The False Claims Act provides penalties for one who "knowingly presents ... a false or fraudulent claim" to the government, 31 U.S.C.A. § 3729(a), and incentives to whistleblowers who expose the fraud. 31 U.S.C.A. § 3730. Section 3730 of the Act sets forth several jurisdictional bars which may preclude a qui tam plaintiff from proceeding with the suit as the government's assignee. The jurisdictional bar at issue in this case is section 3730(e)(4), which provides:


(A) No court shall have jurisdiction over an action under this section based upon the public disclosure of allegations or transactions in a criminal, civil, or administrative hearing, in a congressional, administrative, or Government Accounting Office report, hearing, audit, or investigation, or from the news media, unless the action is brought by the Attorney General or the person bringing the action is an original source of the information.

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(B) For purposes of this paragraph, "original source" means an individual who has direct and independent knowledge of the information on which the allegations are based and has voluntarily provided the information to the Government before filing an action under this section which is based on the information."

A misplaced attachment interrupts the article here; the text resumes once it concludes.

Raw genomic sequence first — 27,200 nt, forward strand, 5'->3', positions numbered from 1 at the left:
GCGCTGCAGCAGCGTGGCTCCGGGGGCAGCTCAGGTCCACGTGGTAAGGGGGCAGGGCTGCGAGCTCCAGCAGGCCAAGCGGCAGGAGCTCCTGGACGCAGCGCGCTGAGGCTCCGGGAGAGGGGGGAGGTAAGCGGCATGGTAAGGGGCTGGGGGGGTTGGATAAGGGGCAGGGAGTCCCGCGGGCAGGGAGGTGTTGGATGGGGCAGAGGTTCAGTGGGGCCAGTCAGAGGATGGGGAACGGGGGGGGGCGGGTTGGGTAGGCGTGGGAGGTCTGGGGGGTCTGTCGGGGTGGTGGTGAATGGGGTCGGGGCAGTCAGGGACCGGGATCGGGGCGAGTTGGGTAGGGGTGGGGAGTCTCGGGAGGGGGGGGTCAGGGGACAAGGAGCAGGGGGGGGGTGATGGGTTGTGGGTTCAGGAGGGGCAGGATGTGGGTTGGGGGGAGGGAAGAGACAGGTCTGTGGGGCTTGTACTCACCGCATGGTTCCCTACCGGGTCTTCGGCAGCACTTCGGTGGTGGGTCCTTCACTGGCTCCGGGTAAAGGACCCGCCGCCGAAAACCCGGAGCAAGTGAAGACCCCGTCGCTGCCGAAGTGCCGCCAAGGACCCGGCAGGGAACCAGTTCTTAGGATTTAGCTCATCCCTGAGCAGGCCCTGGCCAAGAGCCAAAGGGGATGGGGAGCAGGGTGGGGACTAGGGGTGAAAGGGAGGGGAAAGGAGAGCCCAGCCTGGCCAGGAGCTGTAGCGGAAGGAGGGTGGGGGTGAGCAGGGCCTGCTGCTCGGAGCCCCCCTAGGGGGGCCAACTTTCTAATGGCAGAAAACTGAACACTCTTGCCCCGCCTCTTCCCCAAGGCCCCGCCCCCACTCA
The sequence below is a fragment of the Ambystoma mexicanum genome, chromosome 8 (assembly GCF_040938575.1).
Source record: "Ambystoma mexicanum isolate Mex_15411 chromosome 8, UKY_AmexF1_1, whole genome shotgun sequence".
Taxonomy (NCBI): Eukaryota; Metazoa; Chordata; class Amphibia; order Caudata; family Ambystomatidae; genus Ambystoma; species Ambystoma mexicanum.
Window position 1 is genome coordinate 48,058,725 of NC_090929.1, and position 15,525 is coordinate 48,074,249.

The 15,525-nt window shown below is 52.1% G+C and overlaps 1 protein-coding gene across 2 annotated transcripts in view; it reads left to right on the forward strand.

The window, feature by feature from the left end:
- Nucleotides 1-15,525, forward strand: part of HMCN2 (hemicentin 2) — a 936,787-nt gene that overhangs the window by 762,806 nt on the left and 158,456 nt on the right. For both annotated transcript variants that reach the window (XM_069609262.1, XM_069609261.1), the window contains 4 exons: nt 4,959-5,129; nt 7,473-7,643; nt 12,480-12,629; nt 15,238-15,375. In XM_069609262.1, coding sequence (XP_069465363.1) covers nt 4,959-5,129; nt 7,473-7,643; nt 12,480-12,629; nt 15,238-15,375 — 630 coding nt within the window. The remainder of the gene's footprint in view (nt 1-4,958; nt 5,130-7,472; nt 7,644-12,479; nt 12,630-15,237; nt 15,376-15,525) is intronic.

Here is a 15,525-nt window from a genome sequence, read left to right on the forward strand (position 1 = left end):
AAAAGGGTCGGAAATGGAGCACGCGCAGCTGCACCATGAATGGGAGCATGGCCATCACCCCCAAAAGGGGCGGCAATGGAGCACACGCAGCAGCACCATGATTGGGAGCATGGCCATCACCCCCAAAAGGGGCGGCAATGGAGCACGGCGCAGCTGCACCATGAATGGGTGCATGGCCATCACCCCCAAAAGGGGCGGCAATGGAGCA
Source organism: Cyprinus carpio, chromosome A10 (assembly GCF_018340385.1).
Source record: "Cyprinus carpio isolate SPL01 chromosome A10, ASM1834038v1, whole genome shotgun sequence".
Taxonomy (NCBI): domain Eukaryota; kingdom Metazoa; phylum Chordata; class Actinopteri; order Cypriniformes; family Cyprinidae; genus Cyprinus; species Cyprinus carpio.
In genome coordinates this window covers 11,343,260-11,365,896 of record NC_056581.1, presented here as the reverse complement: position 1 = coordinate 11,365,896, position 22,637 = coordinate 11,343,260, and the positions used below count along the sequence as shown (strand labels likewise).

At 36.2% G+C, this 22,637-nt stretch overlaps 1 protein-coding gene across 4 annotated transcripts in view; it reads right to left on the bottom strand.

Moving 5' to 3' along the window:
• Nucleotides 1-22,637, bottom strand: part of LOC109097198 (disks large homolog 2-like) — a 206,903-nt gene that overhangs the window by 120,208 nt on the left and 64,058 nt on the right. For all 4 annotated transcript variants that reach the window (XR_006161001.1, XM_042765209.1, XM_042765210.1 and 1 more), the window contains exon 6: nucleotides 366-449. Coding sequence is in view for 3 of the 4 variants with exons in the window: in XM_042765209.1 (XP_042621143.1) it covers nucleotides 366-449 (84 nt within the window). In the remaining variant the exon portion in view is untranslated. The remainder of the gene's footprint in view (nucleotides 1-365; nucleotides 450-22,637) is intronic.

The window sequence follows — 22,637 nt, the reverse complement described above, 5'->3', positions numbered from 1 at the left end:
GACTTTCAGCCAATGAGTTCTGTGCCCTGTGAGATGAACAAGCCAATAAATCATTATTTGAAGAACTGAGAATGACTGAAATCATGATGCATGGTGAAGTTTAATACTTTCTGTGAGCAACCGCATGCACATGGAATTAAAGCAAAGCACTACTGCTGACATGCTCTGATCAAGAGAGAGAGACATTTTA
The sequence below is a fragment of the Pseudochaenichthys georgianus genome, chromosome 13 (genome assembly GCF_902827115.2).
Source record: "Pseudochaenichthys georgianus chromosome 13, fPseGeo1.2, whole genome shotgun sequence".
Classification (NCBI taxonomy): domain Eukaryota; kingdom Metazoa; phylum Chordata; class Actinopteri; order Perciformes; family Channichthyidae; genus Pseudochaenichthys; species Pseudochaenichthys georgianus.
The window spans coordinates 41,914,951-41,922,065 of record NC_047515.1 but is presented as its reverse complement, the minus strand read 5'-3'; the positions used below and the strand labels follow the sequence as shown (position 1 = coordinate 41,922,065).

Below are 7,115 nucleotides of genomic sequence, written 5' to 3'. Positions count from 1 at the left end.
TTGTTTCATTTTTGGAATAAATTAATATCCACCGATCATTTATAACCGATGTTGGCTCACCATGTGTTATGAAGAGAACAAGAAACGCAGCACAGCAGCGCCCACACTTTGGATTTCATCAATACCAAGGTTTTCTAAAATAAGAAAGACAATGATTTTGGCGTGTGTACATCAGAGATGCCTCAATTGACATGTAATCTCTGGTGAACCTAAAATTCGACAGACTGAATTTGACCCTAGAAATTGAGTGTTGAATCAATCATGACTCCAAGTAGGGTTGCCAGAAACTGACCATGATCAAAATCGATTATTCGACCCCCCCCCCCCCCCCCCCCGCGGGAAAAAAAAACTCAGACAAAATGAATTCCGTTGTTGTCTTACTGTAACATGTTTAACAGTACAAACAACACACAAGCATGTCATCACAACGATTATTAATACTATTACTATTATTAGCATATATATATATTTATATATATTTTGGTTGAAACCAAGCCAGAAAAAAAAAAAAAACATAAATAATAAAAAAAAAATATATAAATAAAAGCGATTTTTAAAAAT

31 U.S.C.A. § 3730(e)(4).


In United States ex rel. Wang v. FMC Corp., 975 F.2d 1412, 1415 (9th Cir.1992), we set forth the jurisdictional analysis relevant here: first, was there a "public disclosure" within the meaning of section 3730(e)(4)(A), and if there was a public disclosure, is the qui tam plaintiff an "original source" of the information. Id. at 1416. That is, "[a] qui tam plaintiff need prove his status as an 'original source' under section 3730(e)(4)(B) 'only if an exception is sought to the bar of 4(A).' " Id. (quoting United States ex rel. Hagood v. Sonoma County Water Agency, 929 F.2d 1416, 1419-20 (9th Cir.1991)); see Hagood, 81 F.3d at 1474. Coincidentally, we recited this standard again most recently in United States ex rel. Devlin v. State of California, 84 F.3d 358, No. 93-16729, slip op. at 6228 (9th Cir. May 24, 1996), a similar case brought by Relators. That case is discussed below.

A. Public Disclosure


The district court found that the Relators' allegations had been the subject of public disclosure within the meaning of § 3730(e)(4)(A). Los Angeles County and the State Defendants presented evidence to the district court that Los Angeles County's Child Welfare Services (CWS) had been subjected to a review by the Adult and Family Services Division of the California Department of Social Services in 1989. The results of the audit and study of the CWS caseload reporting practices were reported in a document entitled, "A Study of the Accuracy of the Los Angeles County Department of Children's Services Children's Information System (hereinafter the "Case Study"), which was issued in December 1990. The Case Study was conducted for the purpose of determining the accuracy of the caseload count for all Los Angeles CWS program components. It detailed a number of errors relating to the reporting and classification of cases in the Los Angeles CWS program and recommended that Los Angeles be required to take corrective action.